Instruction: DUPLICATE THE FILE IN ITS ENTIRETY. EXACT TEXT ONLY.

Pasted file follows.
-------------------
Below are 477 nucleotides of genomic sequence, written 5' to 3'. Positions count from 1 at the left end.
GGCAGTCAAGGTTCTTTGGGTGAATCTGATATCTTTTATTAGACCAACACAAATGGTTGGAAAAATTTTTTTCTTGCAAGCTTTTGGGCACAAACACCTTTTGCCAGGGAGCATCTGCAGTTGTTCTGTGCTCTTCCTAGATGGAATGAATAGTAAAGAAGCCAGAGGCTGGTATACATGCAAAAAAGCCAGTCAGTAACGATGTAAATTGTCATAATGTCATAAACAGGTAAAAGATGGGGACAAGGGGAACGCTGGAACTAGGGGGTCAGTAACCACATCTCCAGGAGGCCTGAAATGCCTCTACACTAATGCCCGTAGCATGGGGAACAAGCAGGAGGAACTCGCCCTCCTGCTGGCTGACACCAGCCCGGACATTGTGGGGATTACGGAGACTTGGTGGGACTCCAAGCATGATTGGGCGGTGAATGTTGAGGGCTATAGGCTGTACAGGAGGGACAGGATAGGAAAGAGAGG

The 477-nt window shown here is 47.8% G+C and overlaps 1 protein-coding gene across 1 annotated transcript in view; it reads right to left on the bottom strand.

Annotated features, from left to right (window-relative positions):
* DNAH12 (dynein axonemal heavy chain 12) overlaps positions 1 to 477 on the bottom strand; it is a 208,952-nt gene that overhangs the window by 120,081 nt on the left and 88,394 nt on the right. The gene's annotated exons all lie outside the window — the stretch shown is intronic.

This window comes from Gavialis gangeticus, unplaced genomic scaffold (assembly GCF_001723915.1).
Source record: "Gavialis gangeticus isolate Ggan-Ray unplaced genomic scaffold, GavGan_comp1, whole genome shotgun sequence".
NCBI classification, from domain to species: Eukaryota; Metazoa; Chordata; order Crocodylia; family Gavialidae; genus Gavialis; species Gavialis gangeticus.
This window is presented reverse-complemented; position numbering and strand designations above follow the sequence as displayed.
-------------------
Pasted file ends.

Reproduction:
Below are 477 nucleotides of genomic sequence, written 5' to 3'. Positions count from 1 at the left end.
GGCAGTCAAGGTTCTTTGGGTGAATCTGATATCTTTTATTAGACCAACACAAATGGTTGGAAAAATTTTTTTCTTGCAAGCTTTTGGGCACAAACACCTTTTGCCAGGGAGCATCTGCAGTTGTTCTGTGCTCTTCCTAGATGGAATGAATAGTAAAGAAGCCAGAGGCTGGTATACATGCAAAAAAGCCAGTCAGTAACGATGTAAATTGTCATAATGTCATAAACAGGTAAAAGATGGGGACAAGGGGAACGCTGGAACTAGGGGGTCAGTAACCACATCTCCAGGAGGCCTGAAATGCCTCTACACTAATGCCCGTAGCATGGGGAACAAGCAGGAGGAACTCGCCCTCCTGCTGGCTGACACCAGCCCGGACATTGTGGGGATTACGGAGACTTGGTGGGACTCCAAGCATGATTGGGCGGTGAATGTTGAGGGCTATAGGCTGTACAGGAGGGACAGGATAGGAAAGAGAGG

The 477-nt window shown here is 47.8% G+C and overlaps 1 protein-coding gene across 1 annotated transcript in view; it reads right to left on the bottom strand.

Annotated features, from left to right (window-relative positions):
* DNAH12 (dynein axonemal heavy chain 12) overlaps positions 1 to 477 on the bottom strand; it is a 208,952-nt gene that overhangs the window by 120,081 nt on the left and 88,394 nt on the right. The gene's annotated exons all lie outside the window — the stretch shown is intronic.

This window comes from Gavialis gangeticus, unplaced genomic scaffold (assembly GCF_001723915.1).
Source record: "Gavialis gangeticus isolate Ggan-Ray unplaced genomic scaffold, GavGan_comp1, whole genome shotgun sequence".
NCBI classification, from domain to species: Eukaryota; Metazoa; Chordata; order Crocodylia; family Gavialidae; genus Gavialis; species Gavialis gangeticus.
This window is presented reverse-complemented; position numbering and strand designations above follow the sequence as displayed.